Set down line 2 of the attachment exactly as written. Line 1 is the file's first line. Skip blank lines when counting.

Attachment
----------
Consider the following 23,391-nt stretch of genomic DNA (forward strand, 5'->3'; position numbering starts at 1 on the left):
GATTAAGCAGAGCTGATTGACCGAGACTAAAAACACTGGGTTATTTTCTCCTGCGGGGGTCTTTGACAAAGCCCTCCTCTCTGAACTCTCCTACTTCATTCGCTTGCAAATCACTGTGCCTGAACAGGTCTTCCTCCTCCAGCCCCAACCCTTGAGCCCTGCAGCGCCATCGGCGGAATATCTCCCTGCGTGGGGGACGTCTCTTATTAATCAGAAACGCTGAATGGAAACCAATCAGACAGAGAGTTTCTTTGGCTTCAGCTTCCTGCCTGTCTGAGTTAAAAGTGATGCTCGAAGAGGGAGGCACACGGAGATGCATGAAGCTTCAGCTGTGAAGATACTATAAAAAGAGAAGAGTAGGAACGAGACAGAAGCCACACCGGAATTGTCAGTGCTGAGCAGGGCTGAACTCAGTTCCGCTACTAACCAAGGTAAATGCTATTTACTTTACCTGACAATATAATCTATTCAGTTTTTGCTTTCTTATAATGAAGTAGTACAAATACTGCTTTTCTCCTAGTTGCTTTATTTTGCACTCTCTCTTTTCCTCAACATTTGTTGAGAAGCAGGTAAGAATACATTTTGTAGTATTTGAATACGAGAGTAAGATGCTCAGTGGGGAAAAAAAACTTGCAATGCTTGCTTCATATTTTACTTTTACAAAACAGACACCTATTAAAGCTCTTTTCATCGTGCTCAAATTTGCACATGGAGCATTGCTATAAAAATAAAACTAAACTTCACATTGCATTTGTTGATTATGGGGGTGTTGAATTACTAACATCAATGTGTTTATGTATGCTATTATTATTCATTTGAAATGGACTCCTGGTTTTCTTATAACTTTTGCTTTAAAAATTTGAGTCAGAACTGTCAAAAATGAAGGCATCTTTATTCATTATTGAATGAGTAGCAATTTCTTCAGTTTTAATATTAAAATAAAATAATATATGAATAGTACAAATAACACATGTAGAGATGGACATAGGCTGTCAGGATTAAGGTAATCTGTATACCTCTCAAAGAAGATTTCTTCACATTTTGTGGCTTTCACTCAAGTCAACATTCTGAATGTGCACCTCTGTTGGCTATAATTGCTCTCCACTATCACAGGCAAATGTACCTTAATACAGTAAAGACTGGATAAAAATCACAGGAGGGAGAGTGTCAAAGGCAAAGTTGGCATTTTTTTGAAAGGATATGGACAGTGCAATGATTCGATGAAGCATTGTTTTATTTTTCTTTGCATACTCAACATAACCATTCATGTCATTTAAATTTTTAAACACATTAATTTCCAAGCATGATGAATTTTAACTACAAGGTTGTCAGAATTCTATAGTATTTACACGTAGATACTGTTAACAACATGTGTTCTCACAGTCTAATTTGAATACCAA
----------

GATTAAGCAGAGCTGATTGACCGAGACTAAAAACACTGGGTTATTTTCTCCTGCGGGGGTCTTTGACAAAGCCCTCCTCTCTGAACTCTCCTACTTCATTCGCTTGCAAATCACTGTGCCTGAACAGGTCTTCCTCCTCCAGCCCCAACCCTTGAGCCCTGCAGCGCCATCGGCGGAATATCTCCCTGCGTGGGGGACGTCTCTTATTAATCAGAAACGCTGAATGGAAACCAATCAGACAGAGAGTTTCTTTGGCTTCAGCTTCCTGCCTGTCTGAGTTAAAAGTGATGCTCGAAGAGGGAGGCACACGGAGATGCATGAAGCTTCAGCTGTGAAGATACTATAAAAAGAGAAGAGTAGGAACGAGACAGAAGCCACACCGGAATTGTCAGTGCTGAGCAGGGCTGAACTCAGTTCCGCTACTAACCAAGGTAAATGCTATTTACTTTACCTGACAATATAATCTATTCAGTTTTTGCTTTCTTATAATGAAGTAGTACAAATACTGCTTTTCTCCTAGTTGCTTTATTTTGCACTCTCTCTTTTCCTCAACATTTGTTGAGAAGCAGGTAAGAATACATTTTGTAGTATTTGAATACGAGAGTAAGATGCTCAGTGGGGAAAAAAAACTTGCAATGCTTGCTTCATATTTTACTTTTACAAAACAGACACCTATTAAAGCTCTTTTCATCGTGCTCAAATTTGCACATGGAGCATTGCTATAAAAATAAAACTAAACTTCACATTGCATTTGTTGATTATGGGGGTGTTGAATTACTAACATCAATGTGTTTATGTATGCTATTATTATTCATTTGAAATGGACTCCTGGTTTTCTTATAACTTTTGCTTTAAAAATTTGAGTCAGAACTGTCAAAAATGAAGGCATCTTTATTCATTATTGAATGAGTAGCAATTTCTTCAGTTTTAATATTAAAATAAAATAATATATGAATAGTACAAATAACACATGTAGAGATGGACATAGGCTGTCAGGATTAAGGTAATCTGTATACCTCTCAAAGAAGATTTCTTCACATTTTGTGGCTTTCACTCAAGTCAACATTCTGAATGTGCACCTCTGTTGGCTATAATTGCTCTCCACTATCACAGGCAAATGTACCTTAATACAGTAAAGACTGGATAAAAATCACAGGAGGGAGAGTGTCAAAGGCAAAGTTGGCATTTTTTTGAAAGGATATGGACAGTGCAATGATTCGATGAAGCATTGTTTTATTTTTCTTTGCATACTCAACATAACCATTCATGTCATTTAAATTTTTAAACACATTAATTTCCAAGCATGATGAATTTTAACTACAAGGTTGTCAGAATTCTATAGTATTTACACGTAGATACTGTTAACAACATGTGTTCTCACAGTCTAATTTGAATACCAA